The Supreme Court recently issued two opinions addressing the legal obligations of employers relative to their employees and potential hires.
In EEOC v. Abercrombie & Fitch Stores, Inc. (June 1, 2015), the Supreme Court held that Abercrombie & Fitch may have violated federal law when it refused to hire a Muslim applicant because her headscarf was inconsistent with the company’s “look policy” (a policy which prohibits employees from donning caps or other headwear). Under Title VII of the Civil Rights Act of 1964, employers are required to reasonably accommodate their employees’ religious beliefs, and they cannot fire or refuse to hire someone because of their beliefs. The Court of Appeals found that the teen retailer was entitled to summary judgment, reasoning that because the applicant never actually requested an accommodation – and the company did not have “actual knowledge” that she was donning the headscarf for religious reasons – it could not be held liable for discrimination. The Supreme Court rejected this reasoning, ruling that the company’s motive – and not its “actual knowledge” – was the key inquiry. Indeed, the Court held that “an employer who acts with the motive of avoiding accommodation may violate Title VII even if he has no more than an unsubstantiated suspicion that accommodation would be needed.” Accordingly, “[i]f the applicant actually requires an accommodation of that religious practice, and the employer’s desire to avoid the prospective accommodation is a motivating factor in his decision, the employer violates Title VII.” This case reminds employers that impermissible motivations of company decision-makers can open the door to legal exposure.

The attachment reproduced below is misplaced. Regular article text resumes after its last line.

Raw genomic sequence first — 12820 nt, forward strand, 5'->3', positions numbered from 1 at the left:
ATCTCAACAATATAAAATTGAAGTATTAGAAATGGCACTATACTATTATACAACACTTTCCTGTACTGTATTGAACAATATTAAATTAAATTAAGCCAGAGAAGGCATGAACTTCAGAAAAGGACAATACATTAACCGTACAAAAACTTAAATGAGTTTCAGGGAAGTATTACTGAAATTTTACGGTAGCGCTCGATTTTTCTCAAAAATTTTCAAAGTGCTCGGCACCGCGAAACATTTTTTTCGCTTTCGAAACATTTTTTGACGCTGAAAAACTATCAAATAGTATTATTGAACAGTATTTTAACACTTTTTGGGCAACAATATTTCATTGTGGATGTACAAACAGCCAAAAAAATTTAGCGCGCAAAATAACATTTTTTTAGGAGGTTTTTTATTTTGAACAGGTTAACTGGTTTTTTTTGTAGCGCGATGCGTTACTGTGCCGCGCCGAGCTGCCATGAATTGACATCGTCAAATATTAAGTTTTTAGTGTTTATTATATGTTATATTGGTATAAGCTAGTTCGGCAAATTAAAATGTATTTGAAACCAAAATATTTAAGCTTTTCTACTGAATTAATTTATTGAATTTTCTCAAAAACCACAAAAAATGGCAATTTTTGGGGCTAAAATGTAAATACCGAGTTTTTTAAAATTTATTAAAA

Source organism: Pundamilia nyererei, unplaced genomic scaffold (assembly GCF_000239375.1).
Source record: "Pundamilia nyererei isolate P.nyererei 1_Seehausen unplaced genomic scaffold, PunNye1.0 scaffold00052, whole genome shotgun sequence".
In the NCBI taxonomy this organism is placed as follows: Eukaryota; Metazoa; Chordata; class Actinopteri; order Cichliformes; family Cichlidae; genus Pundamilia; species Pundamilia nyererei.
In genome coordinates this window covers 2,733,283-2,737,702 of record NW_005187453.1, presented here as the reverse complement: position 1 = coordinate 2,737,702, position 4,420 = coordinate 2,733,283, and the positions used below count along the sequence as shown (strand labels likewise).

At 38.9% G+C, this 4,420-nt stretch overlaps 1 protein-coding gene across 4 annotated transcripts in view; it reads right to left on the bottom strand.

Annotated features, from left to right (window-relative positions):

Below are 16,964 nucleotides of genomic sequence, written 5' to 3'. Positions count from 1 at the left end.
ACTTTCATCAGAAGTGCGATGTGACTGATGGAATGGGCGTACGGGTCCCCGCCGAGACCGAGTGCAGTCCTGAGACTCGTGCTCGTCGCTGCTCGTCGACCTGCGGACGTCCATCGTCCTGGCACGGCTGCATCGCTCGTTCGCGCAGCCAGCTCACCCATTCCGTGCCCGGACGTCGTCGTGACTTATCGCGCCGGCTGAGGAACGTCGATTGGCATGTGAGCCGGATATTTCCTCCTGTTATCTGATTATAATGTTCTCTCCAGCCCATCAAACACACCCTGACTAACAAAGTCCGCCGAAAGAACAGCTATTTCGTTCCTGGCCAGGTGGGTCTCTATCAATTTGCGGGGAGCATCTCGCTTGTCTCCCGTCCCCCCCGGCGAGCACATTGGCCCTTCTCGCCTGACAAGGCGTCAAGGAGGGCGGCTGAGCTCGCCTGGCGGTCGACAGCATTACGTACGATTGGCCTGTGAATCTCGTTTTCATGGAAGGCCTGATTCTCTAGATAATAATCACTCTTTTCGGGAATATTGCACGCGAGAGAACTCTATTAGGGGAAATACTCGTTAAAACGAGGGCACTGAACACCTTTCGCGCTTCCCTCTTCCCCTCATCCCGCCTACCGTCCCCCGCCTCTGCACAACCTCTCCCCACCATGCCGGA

Separately, in Young v. United Parcel Service, Inc. (March 25, 2015), the Supreme Court grappled with the issue of reasonable accommodations in the context of pregnancy. In that case, UPS had refused to allow a pregnant part-time employee to work while under a lifting restriction – since her job duties would require her to lift amounts in excess of the restriction – and it refused to grant the employee’s accommodation request. The trial court had granted summary judgment in favor of UPS and the Court of Appeals affirmed, ruling that the employee could not make out a case for pregnancy discrimination. The Supreme Court reversed, ruling that although employers are not required to give pregnant workers “unconditional most-favored-nation status,” here, there was a “genuine dispute as to whether UPS provided more favorable treatment to at least some employees whose situation cannot reasonably be distinguished from Young’s.” In other words, because UPS may have accommodated certain non-pregnant employees, refusing to grant an accommodation to the plaintiff could constitute discrimination on the basis of her pregnancy. Accordingly, the case should have been allowed to proceed to trial. Young demonstrates that employers should work to ensure equal treatment of all employees.
Please stay tuned for future legal updates and contact Wright Beamer to seek assistance with your employment law needs.